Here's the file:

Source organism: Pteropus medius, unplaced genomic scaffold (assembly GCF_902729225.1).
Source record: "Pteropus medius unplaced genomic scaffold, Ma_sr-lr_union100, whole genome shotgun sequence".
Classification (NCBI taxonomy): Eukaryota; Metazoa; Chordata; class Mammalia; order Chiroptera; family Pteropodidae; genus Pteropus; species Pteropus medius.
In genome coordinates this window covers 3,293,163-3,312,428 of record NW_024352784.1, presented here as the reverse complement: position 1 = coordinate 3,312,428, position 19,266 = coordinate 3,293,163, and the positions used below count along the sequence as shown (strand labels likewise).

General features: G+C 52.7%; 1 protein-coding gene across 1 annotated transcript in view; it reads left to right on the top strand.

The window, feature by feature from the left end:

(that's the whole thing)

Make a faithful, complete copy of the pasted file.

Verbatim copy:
Source organism: Pteropus medius, unplaced genomic scaffold (assembly GCF_902729225.1).
Source record: "Pteropus medius unplaced genomic scaffold, Ma_sr-lr_union100, whole genome shotgun sequence".
Classification (NCBI taxonomy): Eukaryota; Metazoa; Chordata; class Mammalia; order Chiroptera; family Pteropodidae; genus Pteropus; species Pteropus medius.
In genome coordinates this window covers 3,293,163-3,312,428 of record NW_024352784.1, presented here as the reverse complement: position 1 = coordinate 3,312,428, position 19,266 = coordinate 3,293,163, and the positions used below count along the sequence as shown (strand labels likewise).

General features: G+C 52.7%; 1 protein-coding gene across 1 annotated transcript in view; it reads left to right on the top strand.

The window, feature by feature from the left end: